Anti-dairy activists argue that removing dairy cows from the landscape would reduce greenhouse gas (GHG) emissions and thereby reduce the threat of climate change.
A new study in the Journal of Dairy Science by scientists from Virginia Tech and the U.S. Dairy Forage Research Center refutes that notion.
The U.S. dairy industry contributes roughly 1.58% of U.S. GHG emissions. The study suggests removing all dairy cattle from the country would reduce U.S. GHGs by 0.7%. But there would be other downstream effects.
“If dairy cattle were no longer present in U.S. agriculture, we must consider downstream effects such as handling of pasture and grain land previously used for producing dairy feed, disposition of by-product feeds and sourcing fertilizer,” says Robin White, the study’s lead investigator with Virginia Tech.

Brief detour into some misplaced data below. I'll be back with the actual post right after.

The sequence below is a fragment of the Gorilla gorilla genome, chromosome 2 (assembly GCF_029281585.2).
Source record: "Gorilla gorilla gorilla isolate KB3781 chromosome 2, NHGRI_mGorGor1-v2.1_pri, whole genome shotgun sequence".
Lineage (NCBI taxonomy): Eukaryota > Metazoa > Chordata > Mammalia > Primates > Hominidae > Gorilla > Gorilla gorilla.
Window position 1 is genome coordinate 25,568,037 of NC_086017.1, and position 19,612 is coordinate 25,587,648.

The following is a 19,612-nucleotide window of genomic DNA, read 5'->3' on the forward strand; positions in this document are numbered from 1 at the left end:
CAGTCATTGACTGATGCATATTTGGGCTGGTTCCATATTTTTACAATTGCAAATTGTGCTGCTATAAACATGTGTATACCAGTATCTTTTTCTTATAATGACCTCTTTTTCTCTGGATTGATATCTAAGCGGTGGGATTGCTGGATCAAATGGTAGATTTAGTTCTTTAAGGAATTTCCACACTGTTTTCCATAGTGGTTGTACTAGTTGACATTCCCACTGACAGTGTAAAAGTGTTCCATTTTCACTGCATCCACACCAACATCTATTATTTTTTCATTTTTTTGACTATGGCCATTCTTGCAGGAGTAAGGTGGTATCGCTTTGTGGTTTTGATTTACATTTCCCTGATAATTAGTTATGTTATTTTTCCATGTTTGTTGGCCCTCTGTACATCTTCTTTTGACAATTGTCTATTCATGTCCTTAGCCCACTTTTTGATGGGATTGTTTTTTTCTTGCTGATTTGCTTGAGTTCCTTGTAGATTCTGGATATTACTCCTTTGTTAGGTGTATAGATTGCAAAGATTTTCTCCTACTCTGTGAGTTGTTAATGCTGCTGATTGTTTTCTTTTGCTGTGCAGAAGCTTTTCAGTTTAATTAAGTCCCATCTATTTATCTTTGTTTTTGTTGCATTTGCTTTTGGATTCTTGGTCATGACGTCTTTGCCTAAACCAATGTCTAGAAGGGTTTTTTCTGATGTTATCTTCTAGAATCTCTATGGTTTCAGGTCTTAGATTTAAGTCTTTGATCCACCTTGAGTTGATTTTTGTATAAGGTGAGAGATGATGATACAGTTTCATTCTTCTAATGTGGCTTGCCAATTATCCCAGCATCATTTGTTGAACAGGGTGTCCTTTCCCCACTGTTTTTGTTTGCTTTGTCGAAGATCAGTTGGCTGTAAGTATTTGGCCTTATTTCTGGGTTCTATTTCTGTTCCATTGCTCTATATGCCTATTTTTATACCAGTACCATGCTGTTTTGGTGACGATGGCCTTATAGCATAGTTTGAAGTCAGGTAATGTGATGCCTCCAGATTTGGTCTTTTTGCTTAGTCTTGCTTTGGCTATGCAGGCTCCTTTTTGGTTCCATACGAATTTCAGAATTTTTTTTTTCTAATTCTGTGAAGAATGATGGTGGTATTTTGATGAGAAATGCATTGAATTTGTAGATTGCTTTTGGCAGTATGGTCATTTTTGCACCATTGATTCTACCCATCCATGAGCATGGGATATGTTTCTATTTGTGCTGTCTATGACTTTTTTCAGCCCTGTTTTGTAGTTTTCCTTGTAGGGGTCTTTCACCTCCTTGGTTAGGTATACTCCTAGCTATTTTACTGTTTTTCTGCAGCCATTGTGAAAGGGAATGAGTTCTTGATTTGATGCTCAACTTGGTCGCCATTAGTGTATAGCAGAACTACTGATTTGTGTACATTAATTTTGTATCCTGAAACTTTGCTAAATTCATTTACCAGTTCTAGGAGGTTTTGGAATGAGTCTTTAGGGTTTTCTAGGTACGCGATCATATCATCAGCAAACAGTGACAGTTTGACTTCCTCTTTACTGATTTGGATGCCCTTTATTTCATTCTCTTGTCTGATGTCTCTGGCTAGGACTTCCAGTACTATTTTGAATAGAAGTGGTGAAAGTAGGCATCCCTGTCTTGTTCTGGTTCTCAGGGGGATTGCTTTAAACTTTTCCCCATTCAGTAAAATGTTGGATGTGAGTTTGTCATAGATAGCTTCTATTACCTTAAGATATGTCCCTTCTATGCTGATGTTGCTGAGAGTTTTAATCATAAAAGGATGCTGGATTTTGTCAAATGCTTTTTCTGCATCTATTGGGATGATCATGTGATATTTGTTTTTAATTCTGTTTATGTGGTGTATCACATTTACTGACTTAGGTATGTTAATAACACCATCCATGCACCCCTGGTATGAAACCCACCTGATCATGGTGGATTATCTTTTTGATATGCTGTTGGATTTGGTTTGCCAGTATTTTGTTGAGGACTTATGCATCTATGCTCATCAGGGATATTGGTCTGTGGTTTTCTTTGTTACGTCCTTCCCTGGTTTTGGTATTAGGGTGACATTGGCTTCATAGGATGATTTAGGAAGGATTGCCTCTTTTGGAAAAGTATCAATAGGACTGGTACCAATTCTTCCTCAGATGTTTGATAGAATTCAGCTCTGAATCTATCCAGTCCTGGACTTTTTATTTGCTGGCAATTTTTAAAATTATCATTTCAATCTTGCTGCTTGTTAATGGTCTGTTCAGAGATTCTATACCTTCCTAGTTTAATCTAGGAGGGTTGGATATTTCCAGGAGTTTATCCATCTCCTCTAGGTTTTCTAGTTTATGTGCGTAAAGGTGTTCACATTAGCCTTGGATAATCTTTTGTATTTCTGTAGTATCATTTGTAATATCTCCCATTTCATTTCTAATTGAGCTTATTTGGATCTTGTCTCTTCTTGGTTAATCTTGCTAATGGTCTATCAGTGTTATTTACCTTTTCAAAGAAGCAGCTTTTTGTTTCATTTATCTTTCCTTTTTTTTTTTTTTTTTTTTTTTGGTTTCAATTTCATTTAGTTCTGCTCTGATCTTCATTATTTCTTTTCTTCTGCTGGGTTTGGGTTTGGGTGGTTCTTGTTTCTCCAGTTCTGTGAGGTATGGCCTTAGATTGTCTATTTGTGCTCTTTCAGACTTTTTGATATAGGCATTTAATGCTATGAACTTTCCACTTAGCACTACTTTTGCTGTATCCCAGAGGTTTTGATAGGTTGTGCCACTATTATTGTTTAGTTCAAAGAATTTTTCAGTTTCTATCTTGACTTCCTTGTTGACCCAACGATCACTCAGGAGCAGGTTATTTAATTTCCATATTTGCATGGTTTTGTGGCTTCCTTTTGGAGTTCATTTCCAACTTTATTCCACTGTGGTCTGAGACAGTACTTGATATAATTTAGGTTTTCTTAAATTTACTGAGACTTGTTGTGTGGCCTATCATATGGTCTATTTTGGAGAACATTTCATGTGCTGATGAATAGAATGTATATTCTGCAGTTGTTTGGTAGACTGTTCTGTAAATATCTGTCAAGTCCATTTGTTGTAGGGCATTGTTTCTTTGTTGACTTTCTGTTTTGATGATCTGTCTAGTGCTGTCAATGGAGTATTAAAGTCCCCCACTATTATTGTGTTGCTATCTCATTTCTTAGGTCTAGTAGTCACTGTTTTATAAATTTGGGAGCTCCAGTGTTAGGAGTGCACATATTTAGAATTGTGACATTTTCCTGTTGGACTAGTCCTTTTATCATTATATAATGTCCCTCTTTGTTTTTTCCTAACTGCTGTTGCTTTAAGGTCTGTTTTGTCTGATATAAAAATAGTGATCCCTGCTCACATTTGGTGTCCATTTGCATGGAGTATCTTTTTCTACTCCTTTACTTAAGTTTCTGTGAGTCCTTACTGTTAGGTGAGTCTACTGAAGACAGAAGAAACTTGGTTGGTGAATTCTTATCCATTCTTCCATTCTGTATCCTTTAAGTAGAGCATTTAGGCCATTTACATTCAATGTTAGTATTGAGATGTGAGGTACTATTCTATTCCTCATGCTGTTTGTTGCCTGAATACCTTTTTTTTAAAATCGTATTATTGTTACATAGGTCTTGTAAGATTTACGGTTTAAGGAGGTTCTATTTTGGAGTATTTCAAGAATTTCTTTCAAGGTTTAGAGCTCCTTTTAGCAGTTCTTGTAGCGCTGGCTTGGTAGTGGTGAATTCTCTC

Eliminating dairy cattle would also reduce the supply of essential nutrients for humans. Dairy supplies the protein requirements of 169 million people, the calcium requirements of 254 million people and the energy requirements of 71.2 million people. In essence, the study illustrates the difficulties in increasing supplies of critically limiting nutrients while decreasing GHGs.
Earlier this week, the Innovation Center for U.S. Dairy announced its new goal of making the dairy industry carbon neutral by 2050. Between 2007 and 2017, the industry has already reduced its carbon footprint by 19%, mainly through improved milk and feed production efficiencies. During that time period, the industry reduced the amount of water needed to produce a gallon of milk by 30% and the amount of land by 21%.